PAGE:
Apple: Debate rages over Steve Jobs' health

Debate rages over Steve Jobs' health
Debate rages over Steve Jobs' health

A rumour that Steve Jobs' health is 'declining rapidly' adversely affected the company's share price this week.

The rumour, published by Gizmodo from an unnamed yet 'reliable source' was published under the rather sensationalist headline: "Steve Jobs' Health Declining Rapidly, Reason for Macworld Cancellation."

Let's not get too carried away, though. This is a rumour, with no named or known source, as yet, willing to go on record to back it up.

Yet despite this, Apple's share price took a hit, dropping a couple of points. And some Apple shareholders are claiming that they have a right to know any details about Jobs' health that might materially affect the value of their shares in the company.

No official response

Right now, Apple has officially offered no official response to the Gizmodo rumour.

CNBC's Jim Goldman has offered a video response, stating: "I spoke to Apple after these headlines crossed and the company, which officially doesn't comment on rumors, reiterated the reasons it offered two weeks ago: Apple was pulling out of Macworld because the company didn't see the need to continue its investment in the expo, which included Steve Jobs's keynote.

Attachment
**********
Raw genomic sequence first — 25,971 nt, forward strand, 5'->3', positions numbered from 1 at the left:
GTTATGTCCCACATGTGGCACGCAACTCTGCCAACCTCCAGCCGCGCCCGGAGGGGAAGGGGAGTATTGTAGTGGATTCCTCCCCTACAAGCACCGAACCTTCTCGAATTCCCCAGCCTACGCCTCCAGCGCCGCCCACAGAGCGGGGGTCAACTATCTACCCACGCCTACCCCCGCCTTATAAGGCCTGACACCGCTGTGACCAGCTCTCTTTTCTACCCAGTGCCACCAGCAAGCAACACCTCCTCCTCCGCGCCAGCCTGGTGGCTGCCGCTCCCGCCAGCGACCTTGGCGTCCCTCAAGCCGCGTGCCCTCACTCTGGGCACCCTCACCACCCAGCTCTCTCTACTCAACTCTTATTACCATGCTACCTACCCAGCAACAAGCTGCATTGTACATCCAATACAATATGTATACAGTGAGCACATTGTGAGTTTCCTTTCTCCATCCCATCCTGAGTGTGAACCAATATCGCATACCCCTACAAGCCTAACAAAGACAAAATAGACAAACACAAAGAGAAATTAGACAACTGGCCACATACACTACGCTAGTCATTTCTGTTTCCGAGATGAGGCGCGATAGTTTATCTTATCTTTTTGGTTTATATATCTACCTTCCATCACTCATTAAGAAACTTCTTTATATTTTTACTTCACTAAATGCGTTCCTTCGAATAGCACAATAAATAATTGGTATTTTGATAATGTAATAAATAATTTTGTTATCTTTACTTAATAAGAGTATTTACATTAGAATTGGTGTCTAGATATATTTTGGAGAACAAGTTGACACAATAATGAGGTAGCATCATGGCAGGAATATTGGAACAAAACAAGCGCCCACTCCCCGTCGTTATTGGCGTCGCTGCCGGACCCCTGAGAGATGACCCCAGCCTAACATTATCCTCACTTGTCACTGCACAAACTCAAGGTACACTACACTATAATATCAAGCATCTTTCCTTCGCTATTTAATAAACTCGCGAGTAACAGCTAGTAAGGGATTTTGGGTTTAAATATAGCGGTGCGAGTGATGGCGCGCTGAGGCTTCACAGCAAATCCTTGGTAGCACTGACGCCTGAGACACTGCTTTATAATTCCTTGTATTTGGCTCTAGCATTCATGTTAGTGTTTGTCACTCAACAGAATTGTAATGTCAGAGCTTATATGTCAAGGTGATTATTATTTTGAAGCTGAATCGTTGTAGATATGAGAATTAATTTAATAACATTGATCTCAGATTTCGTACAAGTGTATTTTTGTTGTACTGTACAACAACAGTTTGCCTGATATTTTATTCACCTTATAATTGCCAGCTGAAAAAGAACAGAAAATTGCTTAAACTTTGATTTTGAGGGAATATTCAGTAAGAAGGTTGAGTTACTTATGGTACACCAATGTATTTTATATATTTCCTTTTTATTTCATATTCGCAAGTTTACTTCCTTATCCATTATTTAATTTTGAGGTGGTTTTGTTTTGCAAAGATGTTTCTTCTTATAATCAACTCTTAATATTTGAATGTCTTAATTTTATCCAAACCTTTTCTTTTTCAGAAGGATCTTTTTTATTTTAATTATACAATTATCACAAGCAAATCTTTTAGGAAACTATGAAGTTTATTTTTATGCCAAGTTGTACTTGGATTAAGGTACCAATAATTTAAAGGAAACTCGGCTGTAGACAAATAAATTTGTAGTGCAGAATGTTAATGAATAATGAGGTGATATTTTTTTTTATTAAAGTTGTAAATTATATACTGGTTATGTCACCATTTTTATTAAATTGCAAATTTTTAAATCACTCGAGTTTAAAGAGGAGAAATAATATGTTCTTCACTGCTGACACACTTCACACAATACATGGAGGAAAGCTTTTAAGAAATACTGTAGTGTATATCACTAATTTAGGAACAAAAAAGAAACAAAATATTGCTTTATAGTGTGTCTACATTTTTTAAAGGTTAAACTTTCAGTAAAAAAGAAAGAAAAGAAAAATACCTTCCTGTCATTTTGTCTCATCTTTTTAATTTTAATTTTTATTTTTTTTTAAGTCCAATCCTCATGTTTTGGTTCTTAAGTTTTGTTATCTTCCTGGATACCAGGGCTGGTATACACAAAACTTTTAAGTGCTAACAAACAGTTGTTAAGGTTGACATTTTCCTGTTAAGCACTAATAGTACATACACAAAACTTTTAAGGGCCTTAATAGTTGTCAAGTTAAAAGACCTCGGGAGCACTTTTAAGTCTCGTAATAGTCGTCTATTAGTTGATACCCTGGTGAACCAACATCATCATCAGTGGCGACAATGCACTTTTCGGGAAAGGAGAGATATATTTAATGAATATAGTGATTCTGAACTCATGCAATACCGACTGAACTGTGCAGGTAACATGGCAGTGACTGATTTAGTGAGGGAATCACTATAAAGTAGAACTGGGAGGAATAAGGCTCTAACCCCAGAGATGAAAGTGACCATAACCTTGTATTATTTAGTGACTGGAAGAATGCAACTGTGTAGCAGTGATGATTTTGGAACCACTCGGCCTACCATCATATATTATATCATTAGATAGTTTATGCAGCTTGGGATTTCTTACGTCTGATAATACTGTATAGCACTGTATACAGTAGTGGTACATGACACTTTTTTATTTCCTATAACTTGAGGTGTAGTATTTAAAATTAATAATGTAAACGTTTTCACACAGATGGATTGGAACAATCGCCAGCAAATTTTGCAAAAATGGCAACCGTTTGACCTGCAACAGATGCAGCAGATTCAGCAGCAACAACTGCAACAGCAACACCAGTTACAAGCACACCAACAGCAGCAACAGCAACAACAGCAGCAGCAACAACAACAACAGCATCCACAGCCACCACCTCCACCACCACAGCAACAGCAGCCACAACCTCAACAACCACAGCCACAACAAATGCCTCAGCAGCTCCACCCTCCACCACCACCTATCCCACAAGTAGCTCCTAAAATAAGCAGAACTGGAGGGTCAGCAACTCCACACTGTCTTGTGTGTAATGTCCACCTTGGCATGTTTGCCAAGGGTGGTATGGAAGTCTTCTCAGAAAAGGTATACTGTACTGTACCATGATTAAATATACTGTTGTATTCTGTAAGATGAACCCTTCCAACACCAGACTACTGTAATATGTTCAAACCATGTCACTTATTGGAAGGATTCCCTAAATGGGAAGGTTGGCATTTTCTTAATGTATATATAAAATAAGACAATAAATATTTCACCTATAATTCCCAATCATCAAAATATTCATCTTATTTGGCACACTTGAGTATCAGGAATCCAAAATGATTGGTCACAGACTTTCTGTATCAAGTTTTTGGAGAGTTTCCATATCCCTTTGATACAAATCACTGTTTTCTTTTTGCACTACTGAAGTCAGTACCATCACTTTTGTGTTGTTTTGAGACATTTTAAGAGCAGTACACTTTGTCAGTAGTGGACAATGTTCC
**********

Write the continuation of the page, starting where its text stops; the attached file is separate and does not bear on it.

"I was told this morning (Tuesday) that nothing has changed since then. The same reasons apply today that applied two weeks ago. I was told two weeks ago by sources inside Apple that the decision had nothing to do with Jobs's health. I got the same message today. Period."

iHealth monitoring

The Guardian's technology reporter, Jack Schofield, waggishly suggested that "it would be pretty simple to rig Steve up with health-monitoring equipment so everybody could track his condition on a minute-by-minute basis."

"The results could be distributed via a special How's Steve? icon on the iPhone," added Schofield. "Or, of course, Apple could sell tickets…."

Adam Hartley